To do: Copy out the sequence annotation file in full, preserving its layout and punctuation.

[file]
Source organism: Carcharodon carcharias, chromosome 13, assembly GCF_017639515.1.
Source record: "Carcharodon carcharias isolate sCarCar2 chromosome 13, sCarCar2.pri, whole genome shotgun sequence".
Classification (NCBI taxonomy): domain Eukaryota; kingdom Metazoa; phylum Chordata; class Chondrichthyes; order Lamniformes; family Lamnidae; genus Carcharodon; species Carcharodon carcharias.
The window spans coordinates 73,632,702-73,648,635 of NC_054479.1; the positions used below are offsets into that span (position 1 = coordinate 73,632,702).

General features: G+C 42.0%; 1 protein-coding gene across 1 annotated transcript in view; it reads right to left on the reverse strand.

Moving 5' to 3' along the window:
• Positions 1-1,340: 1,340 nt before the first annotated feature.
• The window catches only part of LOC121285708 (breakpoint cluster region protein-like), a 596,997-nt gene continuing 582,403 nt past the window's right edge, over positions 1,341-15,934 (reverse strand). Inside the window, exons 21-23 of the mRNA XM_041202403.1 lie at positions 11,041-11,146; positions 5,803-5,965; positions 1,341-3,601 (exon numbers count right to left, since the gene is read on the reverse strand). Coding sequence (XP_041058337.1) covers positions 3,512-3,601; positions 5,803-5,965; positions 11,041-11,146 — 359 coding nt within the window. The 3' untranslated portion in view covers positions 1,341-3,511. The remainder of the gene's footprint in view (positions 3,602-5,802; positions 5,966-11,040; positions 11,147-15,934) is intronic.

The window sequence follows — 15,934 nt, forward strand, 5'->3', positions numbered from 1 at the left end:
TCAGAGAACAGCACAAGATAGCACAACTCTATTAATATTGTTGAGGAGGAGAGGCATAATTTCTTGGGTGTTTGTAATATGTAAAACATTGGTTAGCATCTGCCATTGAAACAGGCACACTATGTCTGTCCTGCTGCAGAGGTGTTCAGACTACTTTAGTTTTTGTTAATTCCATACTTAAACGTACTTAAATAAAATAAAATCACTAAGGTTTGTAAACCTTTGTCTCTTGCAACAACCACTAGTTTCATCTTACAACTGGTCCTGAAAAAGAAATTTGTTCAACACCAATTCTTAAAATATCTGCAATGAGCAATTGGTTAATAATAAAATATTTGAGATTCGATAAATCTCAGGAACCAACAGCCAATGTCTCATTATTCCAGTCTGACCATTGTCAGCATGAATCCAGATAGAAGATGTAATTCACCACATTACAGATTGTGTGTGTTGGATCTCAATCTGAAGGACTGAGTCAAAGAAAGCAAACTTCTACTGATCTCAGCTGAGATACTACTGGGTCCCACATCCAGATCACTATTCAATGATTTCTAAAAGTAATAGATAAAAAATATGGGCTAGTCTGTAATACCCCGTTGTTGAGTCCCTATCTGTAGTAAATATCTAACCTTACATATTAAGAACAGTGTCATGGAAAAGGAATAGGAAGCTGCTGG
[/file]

Source organism: Carcharodon carcharias, chromosome 13, assembly GCF_017639515.1.
Source record: "Carcharodon carcharias isolate sCarCar2 chromosome 13, sCarCar2.pri, whole genome shotgun sequence".
Classification (NCBI taxonomy): domain Eukaryota; kingdom Metazoa; phylum Chordata; class Chondrichthyes; order Lamniformes; family Lamnidae; genus Carcharodon; species Carcharodon carcharias.
The window spans coordinates 73,632,702-73,648,635 of NC_054479.1; the positions used below are offsets into that span (position 1 = coordinate 73,632,702).

General features: G+C 42.0%; 1 protein-coding gene across 1 annotated transcript in view; it reads right to left on the reverse strand.

Moving 5' to 3' along the window:
• Positions 1-1,340: 1,340 nt before the first annotated feature.
• The window catches only part of LOC121285708 (breakpoint cluster region protein-like), a 596,997-nt gene continuing 582,403 nt past the window's right edge, over positions 1,341-15,934 (reverse strand). Inside the window, exons 21-23 of the mRNA XM_041202403.1 lie at positions 11,041-11,146; positions 5,803-5,965; positions 1,341-3,601 (exon numbers count right to left, since the gene is read on the reverse strand). Coding sequence (XP_041058337.1) covers positions 3,512-3,601; positions 5,803-5,965; positions 11,041-11,146 — 359 coding nt within the window. The 3' untranslated portion in view covers positions 1,341-3,511. The remainder of the gene's footprint in view (positions 3,602-5,802; positions 5,966-11,040; positions 11,147-15,934) is intronic.

The window sequence follows — 15,934 nt, forward strand, 5'->3', positions numbered from 1 at the left end:
TCAGAGAACAGCACAAGATAGCACAACTCTATTAATATTGTTGAGGAGGAGAGGCATAATTTCTTGGGTGTTTGTAATATGTAAAACATTGGTTAGCATCTGCCATTGAAACAGGCACACTATGTCTGTCCTGCTGCAGAGGTGTTCAGACTACTTTAGTTTTTGTTAATTCCATACTTAAACGTACTTAAATAAAATAAAATCACTAAGGTTTGTAAACCTTTGTCTCTTGCAACAACCACTAGTTTCATCTTACAACTGGTCCTGAAAAAGAAATTTGTTCAACACCAATTCTTAAAATATCTGCAATGAGCAATTGGTTAATAATAAAATATTTGAGATTCGATAAATCTCAGGAACCAACAGCCAATGTCTCATTATTCCAGTCTGACCATTGTCAGCATGAATCCAGATAGAAGATGTAATTCACCACATTACAGATTGTGTGTGTTGGATCTCAATCTGAAGGACTGAGTCAAAGAAAGCAAACTTCTACTGATCTCAGCTGAGATACTACTGGGTCCCACATCCAGATCACTATTCAATGATTTCTAAAAGTAATAGATAAAAAATATGGGCTAGTCTGTAATACCCCGTTGTTGAGTCCCTATCTGTAGTAAATATCTAACCTTACATATTAAGAACAGTGTCATGGAAAAGGAATAGGAAGCTGCTGG